The first rule of prioritization: No snacking

Main illustration: Jessica Roux

The best lessons in business come in plain English and speak uncomfortable truths. One such example is something we learned from Hunter Walk.

During a conversation with Ben, our Director of Growth, Hunter pointed out how fundamental it is to avoid low-impact work. To explain, he drew a 2×2 graph that has since become famous in our company.

The high-effort, high-impact work reflects the strategy you’re deliberately deploying. Everyone’s favorite quadrant is the low-effort, high-impact stuff. But when you continually pick the low-hanging fruit, the branches will stop growing, so this work dries up quickly as your product and team matures. Most startups are sensible enough to avoid the high-effort, low-impact work, so it’s the last quadrant that’s worth talking about.

It’s the low-effort, low-impact work that can kill you, because it’s so attractive. Hunter refers to it as “snacking”. It feels rewarding and can solve a short term problem, but if you never eat anything of substance you’ll suffer.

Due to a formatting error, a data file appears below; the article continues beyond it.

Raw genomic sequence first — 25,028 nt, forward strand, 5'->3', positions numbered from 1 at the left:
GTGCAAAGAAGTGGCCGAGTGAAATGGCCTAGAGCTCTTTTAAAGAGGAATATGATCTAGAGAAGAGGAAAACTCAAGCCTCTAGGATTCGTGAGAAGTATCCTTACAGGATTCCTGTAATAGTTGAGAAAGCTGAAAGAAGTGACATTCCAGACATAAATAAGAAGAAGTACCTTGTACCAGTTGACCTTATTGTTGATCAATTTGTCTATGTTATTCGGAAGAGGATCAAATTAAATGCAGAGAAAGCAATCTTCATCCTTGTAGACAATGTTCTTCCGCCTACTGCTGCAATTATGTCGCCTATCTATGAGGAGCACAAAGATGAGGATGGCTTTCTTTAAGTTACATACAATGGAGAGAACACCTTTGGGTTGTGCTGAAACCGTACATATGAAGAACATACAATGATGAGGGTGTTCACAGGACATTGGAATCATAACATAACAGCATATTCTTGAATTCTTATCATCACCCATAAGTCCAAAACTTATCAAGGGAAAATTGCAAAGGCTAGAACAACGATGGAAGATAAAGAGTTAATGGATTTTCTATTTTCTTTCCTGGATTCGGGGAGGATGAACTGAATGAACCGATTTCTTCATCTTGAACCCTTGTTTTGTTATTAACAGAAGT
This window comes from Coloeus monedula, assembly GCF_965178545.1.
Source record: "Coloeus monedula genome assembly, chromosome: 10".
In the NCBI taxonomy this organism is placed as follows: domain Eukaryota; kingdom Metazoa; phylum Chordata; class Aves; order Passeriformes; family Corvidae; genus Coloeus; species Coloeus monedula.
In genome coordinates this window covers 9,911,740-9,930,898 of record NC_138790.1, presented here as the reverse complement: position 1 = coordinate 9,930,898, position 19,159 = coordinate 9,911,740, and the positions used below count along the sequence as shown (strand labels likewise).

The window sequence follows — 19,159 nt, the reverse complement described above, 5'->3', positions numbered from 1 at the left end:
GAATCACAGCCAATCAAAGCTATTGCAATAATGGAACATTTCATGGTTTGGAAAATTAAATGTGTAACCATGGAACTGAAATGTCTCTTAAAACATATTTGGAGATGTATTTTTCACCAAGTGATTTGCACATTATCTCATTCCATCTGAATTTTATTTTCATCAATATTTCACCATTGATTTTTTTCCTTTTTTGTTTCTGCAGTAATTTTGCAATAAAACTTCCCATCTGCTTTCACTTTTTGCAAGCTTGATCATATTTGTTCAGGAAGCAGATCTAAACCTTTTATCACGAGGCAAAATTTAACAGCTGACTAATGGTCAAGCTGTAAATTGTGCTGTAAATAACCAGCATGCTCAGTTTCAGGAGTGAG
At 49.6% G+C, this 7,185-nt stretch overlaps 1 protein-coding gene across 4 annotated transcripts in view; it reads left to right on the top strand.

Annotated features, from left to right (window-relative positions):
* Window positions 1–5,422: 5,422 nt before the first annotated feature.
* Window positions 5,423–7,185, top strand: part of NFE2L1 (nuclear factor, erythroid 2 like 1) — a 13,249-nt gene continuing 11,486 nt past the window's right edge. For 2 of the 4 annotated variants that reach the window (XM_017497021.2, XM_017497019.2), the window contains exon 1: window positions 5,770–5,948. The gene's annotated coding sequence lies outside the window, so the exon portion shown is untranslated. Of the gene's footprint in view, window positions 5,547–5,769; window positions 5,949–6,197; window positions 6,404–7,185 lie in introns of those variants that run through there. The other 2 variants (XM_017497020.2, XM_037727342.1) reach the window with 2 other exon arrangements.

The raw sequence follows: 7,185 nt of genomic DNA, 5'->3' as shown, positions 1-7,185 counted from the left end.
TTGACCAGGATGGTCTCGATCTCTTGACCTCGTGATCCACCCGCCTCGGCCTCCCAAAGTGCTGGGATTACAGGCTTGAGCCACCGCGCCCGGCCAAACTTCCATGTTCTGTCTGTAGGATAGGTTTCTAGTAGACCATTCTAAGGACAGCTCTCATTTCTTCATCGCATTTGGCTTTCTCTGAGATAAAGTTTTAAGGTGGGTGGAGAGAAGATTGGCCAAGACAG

This work is easy to justify because “it only took 30 minutes”. And when it achieves nothing useful, it’s easy to excuse because it “took us so little time”. This is not strategy – this is flapping. Do this enough times and you’ll grow a low impact team that doesn’t achieve anything.

The default position for a smart team without a clear plan is to snack.

When I see teams at startups rushing to copycat the latest feature of the day, or swapping “Sign up now” with “Sign up for free”, I’m always reminded of this lower left. Snacks. Even in their best case, these projects are low impact for the absolute majority of companies.

If you want to have a high impact team stay away from low impact work. Eat, don’t snack.

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